management if lasting solutions are to be identified and established.

Adaptive management may entail resistance from some stakeholders, management agencies, and elected officials. Stakeholders may be concerned with the ambiguities of the approach or with possible threats to existing structures and values, management agencies may feel that their decisions and judgment are being second-guessed, and legislators may be concerned with the costs of what may appear to be open-ended science programs. The value of adaptive management will ultimately be gauged by its ability to improve decision making by being responsive to environmental and social changes, thereby enhancing environmental and economic benefits. Adaptive management may entail a variety of detailed and useful scientific and learning exercises (e.g., development of alternative ecological and engineering models; scenario investigations by participants) and administrative processes (e.g., meetings of stakeholders). Maintaining a focus on economic and environmental goals and objectives is important to helping coordinate scientific inquiry with management decisions and stakeholder discussions and learning.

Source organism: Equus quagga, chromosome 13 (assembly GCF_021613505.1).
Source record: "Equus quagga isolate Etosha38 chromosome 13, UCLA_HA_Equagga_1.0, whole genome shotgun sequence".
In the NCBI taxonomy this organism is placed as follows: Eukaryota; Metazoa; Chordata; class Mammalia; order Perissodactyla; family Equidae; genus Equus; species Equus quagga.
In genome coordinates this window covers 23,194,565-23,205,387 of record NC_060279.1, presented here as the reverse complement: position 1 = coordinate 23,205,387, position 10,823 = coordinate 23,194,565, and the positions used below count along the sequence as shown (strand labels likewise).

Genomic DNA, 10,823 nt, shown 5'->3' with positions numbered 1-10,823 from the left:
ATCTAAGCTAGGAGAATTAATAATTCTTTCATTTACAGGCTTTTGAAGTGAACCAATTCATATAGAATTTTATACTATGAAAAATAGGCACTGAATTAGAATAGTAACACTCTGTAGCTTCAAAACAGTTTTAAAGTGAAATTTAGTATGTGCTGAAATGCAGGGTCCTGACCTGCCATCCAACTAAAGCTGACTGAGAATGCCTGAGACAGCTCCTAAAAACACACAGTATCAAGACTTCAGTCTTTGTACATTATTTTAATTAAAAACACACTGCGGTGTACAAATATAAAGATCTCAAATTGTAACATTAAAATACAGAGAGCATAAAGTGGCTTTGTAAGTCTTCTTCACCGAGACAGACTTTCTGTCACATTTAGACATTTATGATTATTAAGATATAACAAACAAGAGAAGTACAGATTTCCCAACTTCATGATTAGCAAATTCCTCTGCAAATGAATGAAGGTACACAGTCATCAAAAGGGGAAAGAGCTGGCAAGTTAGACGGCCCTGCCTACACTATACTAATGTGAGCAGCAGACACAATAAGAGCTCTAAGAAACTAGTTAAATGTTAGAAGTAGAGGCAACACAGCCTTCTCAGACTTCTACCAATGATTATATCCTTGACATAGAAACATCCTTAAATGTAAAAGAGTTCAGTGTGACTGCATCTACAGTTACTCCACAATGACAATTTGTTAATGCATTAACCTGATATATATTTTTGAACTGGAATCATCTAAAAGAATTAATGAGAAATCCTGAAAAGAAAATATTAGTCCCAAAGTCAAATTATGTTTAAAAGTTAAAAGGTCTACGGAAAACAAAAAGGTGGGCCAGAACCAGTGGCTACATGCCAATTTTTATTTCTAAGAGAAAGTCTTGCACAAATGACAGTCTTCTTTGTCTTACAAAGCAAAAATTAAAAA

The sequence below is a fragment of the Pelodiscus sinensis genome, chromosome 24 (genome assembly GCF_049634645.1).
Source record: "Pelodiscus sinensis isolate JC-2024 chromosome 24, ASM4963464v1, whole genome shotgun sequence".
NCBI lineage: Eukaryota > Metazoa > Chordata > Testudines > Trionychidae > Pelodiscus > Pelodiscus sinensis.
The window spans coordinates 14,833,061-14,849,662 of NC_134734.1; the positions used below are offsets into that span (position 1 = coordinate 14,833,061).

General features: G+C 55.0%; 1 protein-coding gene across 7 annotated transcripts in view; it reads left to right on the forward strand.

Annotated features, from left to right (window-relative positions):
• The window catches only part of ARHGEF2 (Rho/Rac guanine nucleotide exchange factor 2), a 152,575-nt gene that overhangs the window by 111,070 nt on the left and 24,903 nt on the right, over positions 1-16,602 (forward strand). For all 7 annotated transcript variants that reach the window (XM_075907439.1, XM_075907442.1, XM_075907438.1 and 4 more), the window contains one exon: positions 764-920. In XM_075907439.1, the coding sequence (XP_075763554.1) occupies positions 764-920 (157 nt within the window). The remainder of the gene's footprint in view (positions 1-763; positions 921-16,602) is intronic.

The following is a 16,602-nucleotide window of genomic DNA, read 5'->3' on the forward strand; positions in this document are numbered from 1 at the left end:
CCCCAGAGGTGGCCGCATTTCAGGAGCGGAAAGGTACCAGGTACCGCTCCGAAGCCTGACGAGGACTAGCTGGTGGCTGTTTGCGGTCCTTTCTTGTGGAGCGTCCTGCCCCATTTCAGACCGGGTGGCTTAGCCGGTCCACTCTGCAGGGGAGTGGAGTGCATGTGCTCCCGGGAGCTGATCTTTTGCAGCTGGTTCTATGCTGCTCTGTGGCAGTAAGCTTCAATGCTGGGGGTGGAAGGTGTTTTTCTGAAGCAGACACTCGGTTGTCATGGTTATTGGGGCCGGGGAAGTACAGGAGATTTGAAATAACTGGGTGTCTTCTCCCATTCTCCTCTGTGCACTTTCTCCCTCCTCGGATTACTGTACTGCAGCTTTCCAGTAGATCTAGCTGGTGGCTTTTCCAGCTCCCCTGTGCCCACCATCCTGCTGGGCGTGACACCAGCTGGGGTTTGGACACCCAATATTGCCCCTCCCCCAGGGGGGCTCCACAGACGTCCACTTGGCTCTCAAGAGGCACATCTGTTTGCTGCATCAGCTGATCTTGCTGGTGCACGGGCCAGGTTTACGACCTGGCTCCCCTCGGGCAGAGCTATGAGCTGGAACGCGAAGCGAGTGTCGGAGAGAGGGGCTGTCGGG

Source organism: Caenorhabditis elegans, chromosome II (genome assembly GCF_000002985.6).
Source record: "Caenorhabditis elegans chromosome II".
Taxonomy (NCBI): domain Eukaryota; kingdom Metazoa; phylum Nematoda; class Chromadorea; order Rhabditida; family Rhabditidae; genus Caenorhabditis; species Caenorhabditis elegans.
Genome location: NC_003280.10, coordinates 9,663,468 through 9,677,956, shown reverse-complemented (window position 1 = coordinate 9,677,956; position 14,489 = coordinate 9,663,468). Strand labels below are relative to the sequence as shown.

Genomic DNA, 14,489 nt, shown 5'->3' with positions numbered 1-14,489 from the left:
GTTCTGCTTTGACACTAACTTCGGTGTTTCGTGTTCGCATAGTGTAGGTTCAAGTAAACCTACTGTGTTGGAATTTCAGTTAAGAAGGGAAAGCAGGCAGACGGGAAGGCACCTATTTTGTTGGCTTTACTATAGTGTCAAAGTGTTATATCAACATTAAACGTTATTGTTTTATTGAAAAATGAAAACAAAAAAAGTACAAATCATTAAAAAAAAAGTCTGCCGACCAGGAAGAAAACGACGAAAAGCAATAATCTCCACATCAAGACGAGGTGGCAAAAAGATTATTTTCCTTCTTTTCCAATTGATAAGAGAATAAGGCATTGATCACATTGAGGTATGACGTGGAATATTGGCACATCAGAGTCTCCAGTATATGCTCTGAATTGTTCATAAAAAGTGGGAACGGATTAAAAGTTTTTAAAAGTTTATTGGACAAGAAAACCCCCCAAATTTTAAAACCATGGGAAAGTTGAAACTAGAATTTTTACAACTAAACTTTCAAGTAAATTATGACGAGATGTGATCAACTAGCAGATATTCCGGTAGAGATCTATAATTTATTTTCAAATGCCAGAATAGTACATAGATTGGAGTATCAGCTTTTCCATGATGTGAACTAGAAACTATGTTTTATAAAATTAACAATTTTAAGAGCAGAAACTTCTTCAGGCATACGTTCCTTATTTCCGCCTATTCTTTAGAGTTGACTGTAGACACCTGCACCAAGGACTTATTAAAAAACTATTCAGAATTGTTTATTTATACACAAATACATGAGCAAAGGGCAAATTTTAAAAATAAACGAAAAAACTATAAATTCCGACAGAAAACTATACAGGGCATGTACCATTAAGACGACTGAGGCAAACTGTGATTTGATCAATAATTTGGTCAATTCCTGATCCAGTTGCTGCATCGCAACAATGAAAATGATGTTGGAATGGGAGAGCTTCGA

The Corps has traditionally constructed its civil works projects based on engineering principles founded upon a deterministic planning framework. Over time, however, the Corps’ mission has shifted from the construction of engineering projects to managing an existing infrastructure and distributing benefits (e.g., stream flows and their associated benefits) among multiple stakeholders. Successful execution of this latter mission will require less reliance upon concepts related to linear, stable systems, and greater reliance upon expertise in ecosystem dynamics and modeling, as well as economics and other social sciences. Over time, the limits of a deterministic planning paradigm have been revealed, as have many unanticipated consequences of Corps projects. The Corps has different degrees of experience in the six elements of adaptive management identified in this chapter, and adaptive management would thus build upon some existing concepts and practices. Yet the Corps has only limited experience in integrating them within a formal adaptive management framework. A Corps of Engineers 2003 draft report prepared in connection with its Upper Mississippi River feasibility study, for example, demonstrates an understanding of adaptive management principles and challenges regarding its implementation (Lubinski and Barko, 2003). As the following chapter explains, constraints remain on the Corps’ ability to implement adaptive management. Some of these constraints come from Corps planning guidance and organizational traditions, others from factors beyond the Corps, such as the influence of stakeholder groups and guidance from the administration and the Congress.



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